Ziffrin Truck Lines, Inc., Plaintiff-appellant, v. the Armstrong Rubber Company and Armstrong Rubber Mfg. Co., Defendants-appellees.shellie Dagley, Administrator of the Estate of Charles W. Collins, Deceased, Plaintiff-appellant, v. the Armstrong Rubber Company and Armstrong Rubber Mfg. Co., Defendants-appellees, 371 F.2d 205 (7th Cir. 1966)Annotate this Case
Alan H. Lobley, Ice, Miller, Donadio & Ryan, Indianapolis, Ind., for plaintiff-appellant.
Richard W. Yarling, Donald L. Tunnell, Yarling, Winter & Tunnell, Indianapolis, Ind., for defendants-appellees.
Before HASTINGS, Chief Judge. MAJOR, Senior Circuit Judge, and CASTLE, Circuit Judge.
HASTINGS, Chief Judge.
Plaintiffs-appellants, Ziffrin Truck Lines, Inc., and Shellie Dagley, administrator of the estate of Charles W. Collins, deceased, have appealed from the judgment of the district court dismissing its diversity action on the merits, following a jury verdict for defendants, The Armstrong Rubber Company and Armstrong Rubber Mfg. Co.
This is the second appeal in this cause. In the prior appeal, Dagley v. Armstrong Rubber Company, 7 Cir., 344 F.2d 245 (1965), we reversed and remanded the cause for a new trial on an issue of breach of implied warranty held erroneously dismissed by the trial court.
This cause arose when a Ziffrin truck-tractor, which had installed on its right front wheel a tire manufactured by Armstrong, went off the highway allegedly due to a tire blowout, while being driven by Collins, and turned over, killing Collins.
The only issue in this appeal is whether the trial court erred in including, over the objections of appellants, certain matters in its instruction number 16.
The pertinent parts of instruction 16 read:
"* * * and/or if you find the proximate cause of the happening was due to abnormal use of the tire or the use thereof beyond the reasonable safe period of its life expectancy; * * * and/or if you find that the tire failed and collapsed when it struck the pole or earthen embankment; * * * and/or if you find the tractor had defective equipment which proximately caused the happening; and/or if you find the tractor had abnormally defective equipment or abnormal lack of maintenance which proximately caused the tire to become defective or aggravated any existing defect or defects in such tire so as to proximately cause the happening; and/or if you find that the tire's life expectancy had expired for front wheel usage because it had reached the point of the treads having been reduced to from somewhere between one-half (½) to eighty five per cent (85%) of their original structure with the visually known worn cupping defect and which was known to the operator because of steering wheel vibration and that such proximately caused the alleged tire failure and/or caused the mechanical failure to the tractor which proximately caused the happening; then you would be warranted in finding the plaintiffs have failed to prove an essential element and/or elements of their complaints."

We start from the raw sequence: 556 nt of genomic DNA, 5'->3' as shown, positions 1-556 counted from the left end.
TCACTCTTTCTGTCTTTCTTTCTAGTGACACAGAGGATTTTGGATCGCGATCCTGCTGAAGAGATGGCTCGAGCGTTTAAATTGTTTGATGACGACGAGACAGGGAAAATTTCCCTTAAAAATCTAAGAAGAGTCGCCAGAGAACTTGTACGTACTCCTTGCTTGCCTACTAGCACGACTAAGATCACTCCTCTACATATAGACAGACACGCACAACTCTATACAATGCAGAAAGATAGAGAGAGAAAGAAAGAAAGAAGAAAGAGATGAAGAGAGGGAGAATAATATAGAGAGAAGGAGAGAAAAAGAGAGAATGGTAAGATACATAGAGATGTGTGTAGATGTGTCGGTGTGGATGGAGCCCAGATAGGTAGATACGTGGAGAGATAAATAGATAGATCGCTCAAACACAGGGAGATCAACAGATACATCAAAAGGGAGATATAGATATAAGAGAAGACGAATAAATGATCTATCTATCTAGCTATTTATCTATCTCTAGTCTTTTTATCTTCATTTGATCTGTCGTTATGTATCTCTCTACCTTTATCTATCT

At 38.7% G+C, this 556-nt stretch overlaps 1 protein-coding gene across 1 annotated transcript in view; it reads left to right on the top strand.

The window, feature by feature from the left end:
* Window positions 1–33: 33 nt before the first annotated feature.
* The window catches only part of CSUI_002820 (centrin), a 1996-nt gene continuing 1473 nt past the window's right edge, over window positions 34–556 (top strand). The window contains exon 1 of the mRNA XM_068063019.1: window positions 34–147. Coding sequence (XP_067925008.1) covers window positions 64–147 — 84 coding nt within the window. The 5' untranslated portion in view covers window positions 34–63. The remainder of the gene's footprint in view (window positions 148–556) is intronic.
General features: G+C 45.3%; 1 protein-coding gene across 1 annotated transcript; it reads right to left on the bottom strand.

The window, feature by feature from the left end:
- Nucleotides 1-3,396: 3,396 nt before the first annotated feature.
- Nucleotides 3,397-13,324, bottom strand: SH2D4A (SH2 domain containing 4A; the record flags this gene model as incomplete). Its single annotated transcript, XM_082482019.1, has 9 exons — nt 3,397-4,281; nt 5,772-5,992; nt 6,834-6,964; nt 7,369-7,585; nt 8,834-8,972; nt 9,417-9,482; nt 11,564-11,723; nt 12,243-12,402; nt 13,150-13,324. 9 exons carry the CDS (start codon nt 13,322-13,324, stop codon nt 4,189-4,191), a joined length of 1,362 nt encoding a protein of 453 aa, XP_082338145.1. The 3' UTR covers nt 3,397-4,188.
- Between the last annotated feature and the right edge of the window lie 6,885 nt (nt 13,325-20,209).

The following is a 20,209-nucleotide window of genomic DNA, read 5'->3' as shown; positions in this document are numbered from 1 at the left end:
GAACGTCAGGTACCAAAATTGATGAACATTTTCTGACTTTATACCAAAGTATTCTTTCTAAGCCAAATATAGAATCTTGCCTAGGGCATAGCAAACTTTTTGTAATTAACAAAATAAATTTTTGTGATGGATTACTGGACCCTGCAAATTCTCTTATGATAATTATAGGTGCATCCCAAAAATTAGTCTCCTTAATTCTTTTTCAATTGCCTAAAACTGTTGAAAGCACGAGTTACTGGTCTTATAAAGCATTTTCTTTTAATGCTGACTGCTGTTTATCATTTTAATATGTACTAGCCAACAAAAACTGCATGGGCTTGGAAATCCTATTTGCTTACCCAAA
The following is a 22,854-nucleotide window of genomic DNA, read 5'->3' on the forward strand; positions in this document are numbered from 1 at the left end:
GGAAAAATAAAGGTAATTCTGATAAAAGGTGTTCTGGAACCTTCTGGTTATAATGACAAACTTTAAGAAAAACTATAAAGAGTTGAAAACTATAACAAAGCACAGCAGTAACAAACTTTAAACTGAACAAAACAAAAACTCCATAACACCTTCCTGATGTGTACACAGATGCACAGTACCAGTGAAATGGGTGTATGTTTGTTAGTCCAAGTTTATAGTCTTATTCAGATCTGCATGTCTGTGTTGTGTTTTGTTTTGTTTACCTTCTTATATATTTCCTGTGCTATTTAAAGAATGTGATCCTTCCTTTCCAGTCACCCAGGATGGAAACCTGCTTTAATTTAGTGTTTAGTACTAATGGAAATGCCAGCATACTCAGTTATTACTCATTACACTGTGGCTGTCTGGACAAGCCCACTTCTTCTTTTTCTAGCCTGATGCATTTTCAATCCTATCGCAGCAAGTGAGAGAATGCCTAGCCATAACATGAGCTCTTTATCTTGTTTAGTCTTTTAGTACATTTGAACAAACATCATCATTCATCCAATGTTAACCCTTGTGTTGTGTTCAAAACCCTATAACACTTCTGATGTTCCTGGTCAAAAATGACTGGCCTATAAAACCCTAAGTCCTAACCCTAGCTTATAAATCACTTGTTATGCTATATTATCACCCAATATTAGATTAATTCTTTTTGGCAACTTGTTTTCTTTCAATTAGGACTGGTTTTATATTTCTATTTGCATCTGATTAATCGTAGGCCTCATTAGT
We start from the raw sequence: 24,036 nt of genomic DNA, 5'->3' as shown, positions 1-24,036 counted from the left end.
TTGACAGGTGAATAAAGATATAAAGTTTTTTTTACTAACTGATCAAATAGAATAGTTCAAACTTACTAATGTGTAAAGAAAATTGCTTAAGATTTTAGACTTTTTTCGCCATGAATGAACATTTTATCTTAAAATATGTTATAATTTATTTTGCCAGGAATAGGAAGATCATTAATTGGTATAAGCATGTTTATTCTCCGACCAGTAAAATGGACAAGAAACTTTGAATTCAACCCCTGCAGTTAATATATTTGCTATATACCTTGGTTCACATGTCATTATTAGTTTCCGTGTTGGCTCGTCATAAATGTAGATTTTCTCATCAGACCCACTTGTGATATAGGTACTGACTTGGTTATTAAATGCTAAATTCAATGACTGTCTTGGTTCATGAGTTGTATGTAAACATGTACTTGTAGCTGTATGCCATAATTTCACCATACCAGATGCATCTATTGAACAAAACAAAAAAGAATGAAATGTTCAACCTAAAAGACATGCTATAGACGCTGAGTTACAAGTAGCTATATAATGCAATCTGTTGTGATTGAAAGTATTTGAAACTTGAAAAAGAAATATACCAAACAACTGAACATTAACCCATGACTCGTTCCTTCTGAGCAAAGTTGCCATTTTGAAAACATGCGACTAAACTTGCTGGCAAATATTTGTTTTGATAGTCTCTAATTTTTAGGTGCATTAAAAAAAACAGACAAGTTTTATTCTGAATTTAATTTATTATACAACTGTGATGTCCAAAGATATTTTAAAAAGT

It is urged that this instruction was not predicated on evidence adduced at trial, that it was therefore prejudicial, allowing the jury to find that the tire failure, alleged to have been the cause of the accident, occurred for reasons not shown in evidence and not urged by the parties.
In Indiana, prejudicial error may result from an instruction on an issue formed by the pleadings and concerning which there is no evidence. Hayes Freight Lines v. Oestricher, 117 Ind.App. 143, 147, 66 N.E.2d 612, 68 N.E.2d 792 (1946). Instructions are regarded as a total charge to the jury, and if an instruction, which standing alone might be erroneous, is cured by other instructions in the charge, then no reversible error exists. Ewing v. Timmons, 135 Ind.App. 274, 277, 193 N.E.2d 497 (1963). Furthermore, instructions are proper if they are within the issues and the evidence is conflicting, cf. John Hancock Mut. Life Ins. Co. v. Gordon, 109 Ind.App. 58, 61-62, 32 N.E.2d 727 (1941), or if the instructions are "pertinent to any question of fact which the jury may properly consider under the evidence, or any legitimate inferences which may be drawn from the evidence." Schlarb v. Henderson, 211 Ind. 1, 7-8, 4 N.E.2d 205 (1936).